What is the WTO?

The World Trade Organization (WTO) is the only global international organization dealing with the rules of trade between nations. At its heart are the WTO agreements, negotiated and signed by the bulk of the world’s trading nations and ratified in their parliaments. The goal is to help producers of goods and services, exporters, and importers conduct their business.


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Who we are

There are a number of ways of looking at the World Trade Organization. It is an organization for trade opening. It is a forum for governments to negotiate trade agreements. It is a place for them to settle trade disputes. It operates a system of trade rules. Essentially, the WTO is a place where member governments try to sort out the trade problems they face with each other.

What we do

The WTO is run by its member governments. All major decisions are made by the membership as a whole, either by ministers (who usually meet at least once every two years) or by their ambassadors or delegates (who meet regularly in Geneva).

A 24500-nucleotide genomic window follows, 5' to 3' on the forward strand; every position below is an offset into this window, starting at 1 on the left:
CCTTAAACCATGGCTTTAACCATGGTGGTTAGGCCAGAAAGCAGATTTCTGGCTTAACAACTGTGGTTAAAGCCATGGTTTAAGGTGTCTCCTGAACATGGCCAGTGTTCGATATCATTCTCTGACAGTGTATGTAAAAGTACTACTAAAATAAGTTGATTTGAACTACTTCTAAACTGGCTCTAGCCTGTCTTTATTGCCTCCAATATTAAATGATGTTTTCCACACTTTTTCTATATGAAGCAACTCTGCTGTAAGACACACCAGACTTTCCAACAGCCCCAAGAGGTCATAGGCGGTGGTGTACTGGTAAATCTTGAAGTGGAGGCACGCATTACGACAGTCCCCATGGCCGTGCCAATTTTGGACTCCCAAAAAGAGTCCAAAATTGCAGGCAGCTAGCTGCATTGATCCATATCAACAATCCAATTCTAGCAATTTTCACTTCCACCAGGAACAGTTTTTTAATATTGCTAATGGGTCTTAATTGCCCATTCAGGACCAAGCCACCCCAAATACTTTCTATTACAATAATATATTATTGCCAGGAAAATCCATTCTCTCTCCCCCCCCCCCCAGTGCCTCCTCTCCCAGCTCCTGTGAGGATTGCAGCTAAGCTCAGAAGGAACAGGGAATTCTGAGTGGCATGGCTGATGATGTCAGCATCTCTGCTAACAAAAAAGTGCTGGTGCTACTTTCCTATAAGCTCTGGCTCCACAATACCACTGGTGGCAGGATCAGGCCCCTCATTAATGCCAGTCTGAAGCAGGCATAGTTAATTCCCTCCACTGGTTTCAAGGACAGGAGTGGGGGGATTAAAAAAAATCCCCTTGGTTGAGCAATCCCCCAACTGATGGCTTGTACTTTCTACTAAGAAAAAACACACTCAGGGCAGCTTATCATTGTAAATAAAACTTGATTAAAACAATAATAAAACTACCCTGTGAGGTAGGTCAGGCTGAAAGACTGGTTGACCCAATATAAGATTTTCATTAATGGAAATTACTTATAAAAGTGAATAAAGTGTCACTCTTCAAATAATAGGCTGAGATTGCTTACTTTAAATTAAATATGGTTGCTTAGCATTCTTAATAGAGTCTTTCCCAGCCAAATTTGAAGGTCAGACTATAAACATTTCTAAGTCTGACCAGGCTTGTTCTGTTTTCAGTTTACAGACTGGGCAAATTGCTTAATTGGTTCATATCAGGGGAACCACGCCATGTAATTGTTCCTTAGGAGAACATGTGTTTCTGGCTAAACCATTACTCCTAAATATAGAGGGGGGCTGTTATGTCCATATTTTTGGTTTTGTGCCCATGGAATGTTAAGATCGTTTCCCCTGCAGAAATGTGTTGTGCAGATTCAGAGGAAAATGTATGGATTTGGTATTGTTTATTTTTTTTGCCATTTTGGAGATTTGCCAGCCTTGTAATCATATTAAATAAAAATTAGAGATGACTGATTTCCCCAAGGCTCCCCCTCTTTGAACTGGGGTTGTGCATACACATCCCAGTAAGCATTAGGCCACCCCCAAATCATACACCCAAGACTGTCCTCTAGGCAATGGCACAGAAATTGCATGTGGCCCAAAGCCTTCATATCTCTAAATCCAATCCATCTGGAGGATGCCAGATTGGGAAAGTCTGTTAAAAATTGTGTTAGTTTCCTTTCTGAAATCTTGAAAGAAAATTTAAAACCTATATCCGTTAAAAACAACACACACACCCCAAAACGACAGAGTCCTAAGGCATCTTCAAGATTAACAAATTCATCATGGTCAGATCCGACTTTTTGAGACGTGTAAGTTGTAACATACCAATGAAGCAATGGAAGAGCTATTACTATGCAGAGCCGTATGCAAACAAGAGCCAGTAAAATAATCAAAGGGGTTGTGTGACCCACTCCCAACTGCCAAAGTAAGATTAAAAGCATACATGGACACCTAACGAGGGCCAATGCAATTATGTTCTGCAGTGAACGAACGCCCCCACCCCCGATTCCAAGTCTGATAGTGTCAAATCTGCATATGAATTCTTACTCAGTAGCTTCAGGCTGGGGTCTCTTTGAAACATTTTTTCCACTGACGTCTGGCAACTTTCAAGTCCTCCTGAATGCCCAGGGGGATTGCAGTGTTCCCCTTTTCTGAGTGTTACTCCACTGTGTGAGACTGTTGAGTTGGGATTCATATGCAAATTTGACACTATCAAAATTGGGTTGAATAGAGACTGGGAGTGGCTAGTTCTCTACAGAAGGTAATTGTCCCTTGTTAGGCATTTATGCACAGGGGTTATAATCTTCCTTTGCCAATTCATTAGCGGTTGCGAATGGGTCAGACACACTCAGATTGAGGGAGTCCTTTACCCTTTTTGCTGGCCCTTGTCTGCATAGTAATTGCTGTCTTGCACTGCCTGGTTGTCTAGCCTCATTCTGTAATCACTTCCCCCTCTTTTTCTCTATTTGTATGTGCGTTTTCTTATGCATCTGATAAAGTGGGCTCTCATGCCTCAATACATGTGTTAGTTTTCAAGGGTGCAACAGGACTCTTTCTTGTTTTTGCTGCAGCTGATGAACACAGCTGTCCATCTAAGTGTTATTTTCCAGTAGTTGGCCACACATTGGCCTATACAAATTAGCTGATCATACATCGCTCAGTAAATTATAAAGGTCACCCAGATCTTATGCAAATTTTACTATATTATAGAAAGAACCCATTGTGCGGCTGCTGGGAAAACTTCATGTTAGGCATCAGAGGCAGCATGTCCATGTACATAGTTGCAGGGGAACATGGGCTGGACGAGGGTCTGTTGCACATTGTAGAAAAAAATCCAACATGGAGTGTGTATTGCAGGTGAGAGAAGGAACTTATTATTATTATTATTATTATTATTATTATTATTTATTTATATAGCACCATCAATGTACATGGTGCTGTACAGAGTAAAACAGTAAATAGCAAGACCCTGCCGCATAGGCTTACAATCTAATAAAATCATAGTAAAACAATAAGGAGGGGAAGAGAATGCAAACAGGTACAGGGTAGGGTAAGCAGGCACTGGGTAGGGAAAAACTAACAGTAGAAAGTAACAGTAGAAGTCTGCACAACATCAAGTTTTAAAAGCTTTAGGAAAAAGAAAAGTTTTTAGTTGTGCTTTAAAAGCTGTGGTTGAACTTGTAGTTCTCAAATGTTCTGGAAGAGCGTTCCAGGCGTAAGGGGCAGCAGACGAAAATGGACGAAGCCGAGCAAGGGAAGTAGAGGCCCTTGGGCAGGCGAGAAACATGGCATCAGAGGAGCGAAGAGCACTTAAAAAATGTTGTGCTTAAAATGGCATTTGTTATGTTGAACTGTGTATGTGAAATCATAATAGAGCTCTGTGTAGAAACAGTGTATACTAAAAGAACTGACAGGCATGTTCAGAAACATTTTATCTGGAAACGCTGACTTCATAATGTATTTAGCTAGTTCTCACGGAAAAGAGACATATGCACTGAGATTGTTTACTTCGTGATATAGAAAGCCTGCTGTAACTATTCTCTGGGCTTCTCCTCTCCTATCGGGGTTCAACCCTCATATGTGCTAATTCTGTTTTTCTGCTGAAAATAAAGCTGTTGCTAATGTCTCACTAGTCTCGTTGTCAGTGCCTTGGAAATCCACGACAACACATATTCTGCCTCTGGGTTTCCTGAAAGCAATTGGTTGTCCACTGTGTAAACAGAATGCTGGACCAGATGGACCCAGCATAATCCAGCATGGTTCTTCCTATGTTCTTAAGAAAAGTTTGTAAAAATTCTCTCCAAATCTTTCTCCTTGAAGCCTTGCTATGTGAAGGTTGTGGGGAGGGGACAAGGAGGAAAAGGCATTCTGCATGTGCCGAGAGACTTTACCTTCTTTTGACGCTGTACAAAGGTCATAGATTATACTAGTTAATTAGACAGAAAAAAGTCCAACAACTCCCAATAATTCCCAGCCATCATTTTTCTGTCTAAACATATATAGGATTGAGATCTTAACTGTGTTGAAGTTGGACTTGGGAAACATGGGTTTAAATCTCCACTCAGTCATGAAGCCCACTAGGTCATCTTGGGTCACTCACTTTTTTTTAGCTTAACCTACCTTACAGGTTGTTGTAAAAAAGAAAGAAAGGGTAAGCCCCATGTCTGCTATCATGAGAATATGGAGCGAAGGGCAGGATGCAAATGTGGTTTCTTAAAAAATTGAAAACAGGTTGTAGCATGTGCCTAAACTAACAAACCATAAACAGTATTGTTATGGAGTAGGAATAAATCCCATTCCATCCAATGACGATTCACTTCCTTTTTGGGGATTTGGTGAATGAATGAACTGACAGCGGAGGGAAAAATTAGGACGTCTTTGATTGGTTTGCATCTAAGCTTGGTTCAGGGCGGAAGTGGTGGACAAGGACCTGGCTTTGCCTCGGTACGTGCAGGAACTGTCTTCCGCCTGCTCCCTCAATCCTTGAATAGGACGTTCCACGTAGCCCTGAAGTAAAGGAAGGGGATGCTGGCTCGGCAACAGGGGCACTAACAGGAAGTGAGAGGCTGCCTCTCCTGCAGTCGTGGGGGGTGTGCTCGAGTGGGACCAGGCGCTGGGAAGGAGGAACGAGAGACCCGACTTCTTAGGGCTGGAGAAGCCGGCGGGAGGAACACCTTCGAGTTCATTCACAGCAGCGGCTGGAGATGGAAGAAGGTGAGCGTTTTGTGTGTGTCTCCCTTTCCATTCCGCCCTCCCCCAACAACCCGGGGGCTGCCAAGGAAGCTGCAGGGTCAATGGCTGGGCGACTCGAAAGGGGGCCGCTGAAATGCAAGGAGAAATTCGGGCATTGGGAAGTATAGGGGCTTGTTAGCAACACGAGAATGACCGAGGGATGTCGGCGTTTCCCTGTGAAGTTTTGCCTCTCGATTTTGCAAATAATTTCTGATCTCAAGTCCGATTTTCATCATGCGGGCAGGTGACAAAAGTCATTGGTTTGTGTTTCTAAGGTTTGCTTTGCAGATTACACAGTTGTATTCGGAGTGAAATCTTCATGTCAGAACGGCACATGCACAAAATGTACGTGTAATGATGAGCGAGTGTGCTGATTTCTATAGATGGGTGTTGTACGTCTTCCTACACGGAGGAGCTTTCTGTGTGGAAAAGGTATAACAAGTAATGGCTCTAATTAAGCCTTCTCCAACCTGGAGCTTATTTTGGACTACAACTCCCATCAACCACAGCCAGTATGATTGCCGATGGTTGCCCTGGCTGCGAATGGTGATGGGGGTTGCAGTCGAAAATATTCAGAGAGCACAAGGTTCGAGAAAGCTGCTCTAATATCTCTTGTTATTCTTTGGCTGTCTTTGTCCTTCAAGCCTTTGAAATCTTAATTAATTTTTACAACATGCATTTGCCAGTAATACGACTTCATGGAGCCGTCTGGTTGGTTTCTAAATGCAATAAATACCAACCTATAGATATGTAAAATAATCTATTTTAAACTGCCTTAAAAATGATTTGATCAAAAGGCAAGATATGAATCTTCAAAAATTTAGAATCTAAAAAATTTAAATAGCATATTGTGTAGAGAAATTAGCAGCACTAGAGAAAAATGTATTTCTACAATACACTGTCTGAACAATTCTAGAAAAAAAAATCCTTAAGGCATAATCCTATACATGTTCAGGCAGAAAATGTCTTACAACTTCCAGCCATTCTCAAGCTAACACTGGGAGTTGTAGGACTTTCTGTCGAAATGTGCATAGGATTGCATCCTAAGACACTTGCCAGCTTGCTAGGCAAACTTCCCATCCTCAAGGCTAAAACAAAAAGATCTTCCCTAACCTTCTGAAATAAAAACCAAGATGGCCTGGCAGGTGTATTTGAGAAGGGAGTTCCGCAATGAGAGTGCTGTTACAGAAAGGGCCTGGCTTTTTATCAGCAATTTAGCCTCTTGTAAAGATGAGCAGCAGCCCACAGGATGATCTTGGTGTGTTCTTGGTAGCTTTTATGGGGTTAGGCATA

What we stand for

The WTO agreements are lengthy and complex because they are legal texts covering a wide range of activities. But a number of simple, fundamental principles run throughout all of these documents. These principles are the foundation of the multilateral trading system.

 

Overview

The World Trade Organization — the WTO — is the international organization whose primary purpose is to open trade for the benefit of all.

 

The WTO in Brief

A starting point for essential information about the WTO.

About the WTO — ‘Understanding the WTO’

An introduction, in more depth, to the WTO and its agreements.

10 things the WTO can do

The world is complex. The World Trade Organization is complex. This booklet is brief, but it tries to reflect the complex and dynamic nature of trade and the WTO’s trade rules.

  

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